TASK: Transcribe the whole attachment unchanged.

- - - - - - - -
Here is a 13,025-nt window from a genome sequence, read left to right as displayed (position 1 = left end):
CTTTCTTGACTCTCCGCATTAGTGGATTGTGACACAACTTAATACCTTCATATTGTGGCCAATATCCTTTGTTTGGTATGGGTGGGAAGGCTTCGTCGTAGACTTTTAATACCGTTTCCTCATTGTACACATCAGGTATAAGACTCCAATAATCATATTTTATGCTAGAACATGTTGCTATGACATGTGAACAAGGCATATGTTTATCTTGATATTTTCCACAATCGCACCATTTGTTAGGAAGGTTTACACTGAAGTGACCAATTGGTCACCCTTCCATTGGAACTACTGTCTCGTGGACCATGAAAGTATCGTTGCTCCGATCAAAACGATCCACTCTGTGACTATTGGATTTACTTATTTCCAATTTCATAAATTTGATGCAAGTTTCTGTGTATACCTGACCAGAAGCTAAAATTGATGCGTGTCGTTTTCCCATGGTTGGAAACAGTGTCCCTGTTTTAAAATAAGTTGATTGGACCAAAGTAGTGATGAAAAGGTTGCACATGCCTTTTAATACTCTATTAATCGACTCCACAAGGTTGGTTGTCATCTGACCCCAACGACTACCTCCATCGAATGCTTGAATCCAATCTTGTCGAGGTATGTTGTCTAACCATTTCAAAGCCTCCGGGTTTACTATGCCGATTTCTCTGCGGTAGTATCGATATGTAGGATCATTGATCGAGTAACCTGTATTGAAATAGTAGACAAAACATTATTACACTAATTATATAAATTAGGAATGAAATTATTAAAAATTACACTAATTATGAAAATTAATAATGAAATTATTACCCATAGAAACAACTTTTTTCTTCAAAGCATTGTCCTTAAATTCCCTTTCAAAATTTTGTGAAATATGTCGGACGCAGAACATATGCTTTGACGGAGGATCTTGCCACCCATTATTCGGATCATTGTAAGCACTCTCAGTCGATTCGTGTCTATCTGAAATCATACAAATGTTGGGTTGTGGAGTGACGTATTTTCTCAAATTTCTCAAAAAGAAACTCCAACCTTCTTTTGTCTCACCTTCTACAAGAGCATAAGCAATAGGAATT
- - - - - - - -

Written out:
Here is a 13,025-nt window from a genome sequence, read left to right as displayed (position 1 = left end):
CTTTCTTGACTCTCCGCATTAGTGGATTGTGACACAACTTAATACCTTCATATTGTGGCCAATATCCTTTGTTTGGTATGGGTGGGAAGGCTTCGTCGTAGACTTTTAATACCGTTTCCTCATTGTACACATCAGGTATAAGACTCCAATAATCATATTTTATGCTAGAACATGTTGCTATGACATGTGAACAAGGCATATGTTTATCTTGATATTTTCCACAATCGCACCATTTGTTAGGAAGGTTTACACTGAAGTGACCAATTGGTCACCCTTCCATTGGAACTACTGTCTCGTGGACCATGAAAGTATCGTTGCTCCGATCAAAACGATCCACTCTGTGACTATTGGATTTACTTATTTCCAATTTCATAAATTTGATGCAAGTTTCTGTGTATACCTGACCAGAAGCTAAAATTGATGCGTGTCGTTTTCCCATGGTTGGAAACAGTGTCCCTGTTTTAAAATAAGTTGATTGGACCAAAGTAGTGATGAAAAGGTTGCACATGCCTTTTAATACTCTATTAATCGACTCCACAAGGTTGGTTGTCATCTGACCCCAACGACTACCTCCATCGAATGCTTGAATCCAATCTTGTCGAGGTATGTTGTCTAACCATTTCAAAGCCTCCGGGTTTACTATGCCGATTTCTCTGCGGTAGTATCGATATGTAGGATCATTGATCGAGTAACCTGTATTGAAATAGTAGACAAAACATTATTACACTAATTATATAAATTAGGAATGAAATTATTAAAAATTACACTAATTATGAAAATTAATAATGAAATTATTACCCATAGAAACAACTTTTTTCTTCAAAGCATTGTCCTTAAATTCCCTTTCAAAATTTTGTGAAATATGTCGGACGCAGAACATATGCTTTGACGGAGGATCTTGCCACCCATTATTCGGATCATTGTAAGCACTCTCAGTCGATTCGTGTCTATCTGAAATCATACAAATGTTGGGTTGTGGAGTGACGTATTTTCTCAAATTTCTCAAAAAGAAACTCCAACCTTCTTTTGTCTCACCTTCTACAAGAGCATAAGCAATAGGAATT